Everyone knows, the kids wanna rock. For that matter, adults do too. Sometimes everyone wants music you can put on, turn up, and jump around your room to, passionately screaming out every word. Music that energizes, and all the better if it carries an anti-establishment, rebellious attitude. Where do you get music like this nowadays? It's not on MTV, not on your radio, not on the Billboard charts. Mostly it's homegrown bands in cities across the globe, just doing what they do. Bands like The Trembling, whose album Art for the Masses is exactly the sort of turn-it-up-and-shout-along album that you need, an album to wake you up and get you moving. Like a young Superchunk with a Bikini Kill-like rebel yell and a certain ragged pop sensibility, the Trembling ignite the album format, set it on fire. With loud guitars, unleashed drums and impassioned singing from vocalists Monday Busque and Kelli Miller, this Michigan trio is waging a war against mediocrity and complacency ("the latest version of the same old thing"), plus the zombiefication accompanying capitalism (a "shopping mall society"). They're countering with positive energy and a push for change: "Let's start shouting / some things need to be said out loud / let's start pushing / some things need to fall down." There's a real emotional yearning behind their words, a real hope for things to change for the better. It's in their outright calls for change, but also in songs where they express sadness and pain, when they sing choruses like, "I don't want to be bitter and old / trapped complaining and all alone." They sing about feeling lost and confused, about complicated relationships, about wishing you lived in a place you felt excited about. They express universal feelings, deep feelings, in a sincere way; it is Art for the Masses, music that will move people if they give it a chance. It's music that, when you're blaring it loud, does feel like it could change the world – dave heaton

Tullycraft, Disenchanted Hearts Unite (Magic Marker Records)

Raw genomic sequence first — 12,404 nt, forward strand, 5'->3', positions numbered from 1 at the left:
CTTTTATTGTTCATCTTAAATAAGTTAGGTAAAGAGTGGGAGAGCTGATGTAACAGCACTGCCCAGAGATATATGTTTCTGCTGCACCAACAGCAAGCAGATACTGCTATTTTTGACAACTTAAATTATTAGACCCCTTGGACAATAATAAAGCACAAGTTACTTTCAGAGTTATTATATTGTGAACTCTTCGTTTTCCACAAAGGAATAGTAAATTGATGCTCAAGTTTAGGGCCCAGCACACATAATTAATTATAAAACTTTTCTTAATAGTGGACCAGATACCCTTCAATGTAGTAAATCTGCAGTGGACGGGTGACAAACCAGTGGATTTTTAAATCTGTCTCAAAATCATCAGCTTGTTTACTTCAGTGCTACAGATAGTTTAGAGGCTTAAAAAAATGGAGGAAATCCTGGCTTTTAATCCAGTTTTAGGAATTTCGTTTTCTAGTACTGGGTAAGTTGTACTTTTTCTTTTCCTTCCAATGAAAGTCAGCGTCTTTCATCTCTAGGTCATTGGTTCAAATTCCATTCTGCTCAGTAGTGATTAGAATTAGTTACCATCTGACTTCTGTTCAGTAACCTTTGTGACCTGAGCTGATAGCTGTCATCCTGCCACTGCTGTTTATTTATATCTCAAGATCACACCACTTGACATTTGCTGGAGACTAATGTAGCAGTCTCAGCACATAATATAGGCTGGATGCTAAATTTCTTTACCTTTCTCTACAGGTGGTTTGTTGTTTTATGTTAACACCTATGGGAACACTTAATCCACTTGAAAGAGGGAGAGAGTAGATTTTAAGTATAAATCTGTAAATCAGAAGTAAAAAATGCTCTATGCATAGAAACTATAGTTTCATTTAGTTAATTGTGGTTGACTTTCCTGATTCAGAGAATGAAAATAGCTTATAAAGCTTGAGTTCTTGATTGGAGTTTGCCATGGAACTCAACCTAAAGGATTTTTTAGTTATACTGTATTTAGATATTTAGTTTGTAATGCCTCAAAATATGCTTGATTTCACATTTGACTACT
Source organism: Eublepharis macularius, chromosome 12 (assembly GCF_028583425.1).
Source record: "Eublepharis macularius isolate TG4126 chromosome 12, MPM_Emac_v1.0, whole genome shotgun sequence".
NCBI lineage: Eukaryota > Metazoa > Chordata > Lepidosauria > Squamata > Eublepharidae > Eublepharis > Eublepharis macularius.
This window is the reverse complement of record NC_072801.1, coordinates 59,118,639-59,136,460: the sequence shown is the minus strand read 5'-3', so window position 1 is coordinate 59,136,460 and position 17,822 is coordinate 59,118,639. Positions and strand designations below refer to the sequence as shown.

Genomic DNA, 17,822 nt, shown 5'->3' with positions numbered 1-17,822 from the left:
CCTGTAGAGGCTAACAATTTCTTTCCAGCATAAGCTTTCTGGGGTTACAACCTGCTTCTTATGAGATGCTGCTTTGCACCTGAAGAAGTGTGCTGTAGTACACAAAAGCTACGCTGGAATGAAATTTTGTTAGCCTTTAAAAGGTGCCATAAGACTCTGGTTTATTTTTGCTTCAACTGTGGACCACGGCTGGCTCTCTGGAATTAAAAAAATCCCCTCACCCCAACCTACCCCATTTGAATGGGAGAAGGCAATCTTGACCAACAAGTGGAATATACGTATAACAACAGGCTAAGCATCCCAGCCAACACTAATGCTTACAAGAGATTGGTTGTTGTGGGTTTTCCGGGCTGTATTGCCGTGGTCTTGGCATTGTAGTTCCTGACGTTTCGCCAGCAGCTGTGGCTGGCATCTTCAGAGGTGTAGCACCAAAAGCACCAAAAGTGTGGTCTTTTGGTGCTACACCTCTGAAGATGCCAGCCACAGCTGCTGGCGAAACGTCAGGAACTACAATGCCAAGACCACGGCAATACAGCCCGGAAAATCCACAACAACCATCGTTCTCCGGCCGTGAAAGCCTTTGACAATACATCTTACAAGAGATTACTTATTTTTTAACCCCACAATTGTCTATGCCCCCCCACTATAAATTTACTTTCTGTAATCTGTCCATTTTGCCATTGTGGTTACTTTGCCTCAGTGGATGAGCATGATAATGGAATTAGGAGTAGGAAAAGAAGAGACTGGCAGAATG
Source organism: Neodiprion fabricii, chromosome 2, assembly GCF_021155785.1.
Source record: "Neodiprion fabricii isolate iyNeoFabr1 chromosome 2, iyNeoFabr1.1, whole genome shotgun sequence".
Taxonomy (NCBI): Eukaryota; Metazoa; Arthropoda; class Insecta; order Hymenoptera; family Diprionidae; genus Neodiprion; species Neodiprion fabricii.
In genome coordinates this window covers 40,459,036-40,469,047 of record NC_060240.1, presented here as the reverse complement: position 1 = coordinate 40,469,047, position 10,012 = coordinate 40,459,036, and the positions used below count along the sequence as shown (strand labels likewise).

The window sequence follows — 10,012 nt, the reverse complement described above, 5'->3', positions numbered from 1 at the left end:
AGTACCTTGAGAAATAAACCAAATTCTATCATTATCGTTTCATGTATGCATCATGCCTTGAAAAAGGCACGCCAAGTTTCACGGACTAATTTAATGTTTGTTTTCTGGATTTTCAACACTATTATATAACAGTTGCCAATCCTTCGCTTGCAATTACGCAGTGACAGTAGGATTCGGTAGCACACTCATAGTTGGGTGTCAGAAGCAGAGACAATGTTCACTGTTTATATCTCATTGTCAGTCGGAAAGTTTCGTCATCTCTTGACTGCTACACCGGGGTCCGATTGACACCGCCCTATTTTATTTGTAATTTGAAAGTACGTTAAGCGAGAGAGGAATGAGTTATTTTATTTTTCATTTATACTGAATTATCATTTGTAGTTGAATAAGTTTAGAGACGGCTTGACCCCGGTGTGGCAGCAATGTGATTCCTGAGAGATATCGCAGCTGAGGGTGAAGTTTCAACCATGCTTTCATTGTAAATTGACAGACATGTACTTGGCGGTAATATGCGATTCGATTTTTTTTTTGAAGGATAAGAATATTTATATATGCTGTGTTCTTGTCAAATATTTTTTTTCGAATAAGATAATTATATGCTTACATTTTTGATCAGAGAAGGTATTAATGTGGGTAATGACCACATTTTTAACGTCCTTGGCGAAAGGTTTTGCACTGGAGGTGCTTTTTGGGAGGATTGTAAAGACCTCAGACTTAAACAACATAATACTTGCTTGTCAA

I'd be lying if I didn't say outright that Tullycraft's 'aren't we so indie' attitude has always bugged me, tongue-in-cheek as they often meant it. I thought their song hating on Orange Cake Mix was my breaking-up point with them…but hey, here's another Tullycraft album, and damn are these songs catchy, and man I can't resist hitting 'play' again, and oh just a couple more times. Disenchanted Hearts Unite has a sleek, full sound – a toughened-up version of typically cute and catchy "indie-pop" – that nicely complements the melodic pop-rock songs that fill the album from end to end. There's a real old-school ('50s, '60s) pop feeling to a lot of the songs. Plus it's a great guitar album – guitars shine through brightly, whether they stand alone, stripped-down, or chime in as part of a great big fuzz-cloud of sound. It's the perfect album if you like your pretty tunes to also rock, if you like to sing "ba-ba-da-ba-da-ba-da-ba-da" at the top of your lungs but want a propulsive backbeat and loud guitars to do it over. Then there's some nice synthesizers chiming in here and there, often on the more bittersweet romance songs. And what's more, Tullycraft's record-collector vibe isn't quite as strong here, as most of the songs are more about crushes and whatnot. Or maybe I'm just ignoring the word cause I'm bopping my head around and shuffling my feet and doing all the other stupid moves your body makes when music has taken hold of it. – dave heaton